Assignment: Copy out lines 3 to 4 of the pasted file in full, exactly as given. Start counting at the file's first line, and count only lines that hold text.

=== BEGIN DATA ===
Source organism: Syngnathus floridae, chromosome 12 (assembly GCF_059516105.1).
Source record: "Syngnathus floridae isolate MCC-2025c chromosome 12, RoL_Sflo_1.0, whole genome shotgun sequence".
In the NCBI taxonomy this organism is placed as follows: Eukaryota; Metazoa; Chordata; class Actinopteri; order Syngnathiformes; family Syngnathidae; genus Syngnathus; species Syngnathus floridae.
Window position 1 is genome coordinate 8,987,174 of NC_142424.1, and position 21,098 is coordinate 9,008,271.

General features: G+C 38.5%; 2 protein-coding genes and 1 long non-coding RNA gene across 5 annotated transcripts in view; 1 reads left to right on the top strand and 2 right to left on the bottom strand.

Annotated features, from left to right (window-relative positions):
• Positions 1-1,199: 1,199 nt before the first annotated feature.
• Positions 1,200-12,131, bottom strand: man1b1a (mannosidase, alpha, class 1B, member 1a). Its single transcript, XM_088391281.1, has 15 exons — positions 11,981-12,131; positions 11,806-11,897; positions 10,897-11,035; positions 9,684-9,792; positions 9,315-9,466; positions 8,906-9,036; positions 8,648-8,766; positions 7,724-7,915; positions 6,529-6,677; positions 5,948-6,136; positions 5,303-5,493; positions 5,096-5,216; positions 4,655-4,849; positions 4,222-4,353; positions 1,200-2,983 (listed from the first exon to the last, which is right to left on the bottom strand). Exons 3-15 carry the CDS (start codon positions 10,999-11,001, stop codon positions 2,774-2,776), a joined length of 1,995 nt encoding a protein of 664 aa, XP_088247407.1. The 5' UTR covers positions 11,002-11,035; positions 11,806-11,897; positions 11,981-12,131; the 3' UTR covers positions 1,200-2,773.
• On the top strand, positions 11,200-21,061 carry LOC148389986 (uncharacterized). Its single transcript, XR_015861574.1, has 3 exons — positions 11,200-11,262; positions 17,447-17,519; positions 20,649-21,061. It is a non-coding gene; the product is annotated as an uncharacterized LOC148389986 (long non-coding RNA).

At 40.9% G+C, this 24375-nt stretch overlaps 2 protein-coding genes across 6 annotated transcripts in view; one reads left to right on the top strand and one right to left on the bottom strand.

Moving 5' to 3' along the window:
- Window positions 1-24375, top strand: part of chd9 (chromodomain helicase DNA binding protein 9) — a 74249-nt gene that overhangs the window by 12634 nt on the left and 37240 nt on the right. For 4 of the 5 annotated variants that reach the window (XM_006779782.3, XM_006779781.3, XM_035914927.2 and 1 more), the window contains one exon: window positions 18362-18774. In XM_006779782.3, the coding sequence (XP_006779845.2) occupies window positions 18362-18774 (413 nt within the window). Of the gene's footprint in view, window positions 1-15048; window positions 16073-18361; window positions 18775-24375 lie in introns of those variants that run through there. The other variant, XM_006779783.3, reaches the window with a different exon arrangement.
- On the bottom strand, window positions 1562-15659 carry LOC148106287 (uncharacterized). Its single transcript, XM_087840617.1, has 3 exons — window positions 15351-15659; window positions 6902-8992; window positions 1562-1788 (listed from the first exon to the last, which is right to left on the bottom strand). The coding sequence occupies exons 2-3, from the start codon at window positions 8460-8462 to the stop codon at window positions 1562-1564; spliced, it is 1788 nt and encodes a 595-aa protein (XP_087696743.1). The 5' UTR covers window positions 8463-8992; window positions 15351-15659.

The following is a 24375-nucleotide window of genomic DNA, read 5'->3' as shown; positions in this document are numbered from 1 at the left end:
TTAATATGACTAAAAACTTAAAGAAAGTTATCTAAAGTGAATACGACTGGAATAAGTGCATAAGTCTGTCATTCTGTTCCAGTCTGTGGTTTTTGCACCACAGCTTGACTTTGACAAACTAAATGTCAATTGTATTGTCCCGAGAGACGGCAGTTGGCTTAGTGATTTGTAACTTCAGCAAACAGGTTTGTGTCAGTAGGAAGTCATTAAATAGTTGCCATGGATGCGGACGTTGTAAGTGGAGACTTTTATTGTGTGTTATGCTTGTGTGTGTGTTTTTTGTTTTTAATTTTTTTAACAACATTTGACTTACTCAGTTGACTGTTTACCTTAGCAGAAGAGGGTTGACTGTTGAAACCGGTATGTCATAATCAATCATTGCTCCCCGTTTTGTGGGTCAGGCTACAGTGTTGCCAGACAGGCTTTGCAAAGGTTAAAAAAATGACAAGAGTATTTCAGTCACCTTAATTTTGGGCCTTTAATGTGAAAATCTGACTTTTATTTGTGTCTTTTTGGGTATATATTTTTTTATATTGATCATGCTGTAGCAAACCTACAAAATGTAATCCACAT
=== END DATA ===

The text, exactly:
In the NCBI taxonomy this organism is placed as follows: Eukaryota; Metazoa; Chordata; class Actinopteri; order Syngnathiformes; family Syngnathidae; genus Syngnathus; species Syngnathus floridae.
Window position 1 is genome coordinate 8,987,174 of NC_142424.1, and position 21,098 is coordinate 9,008,271.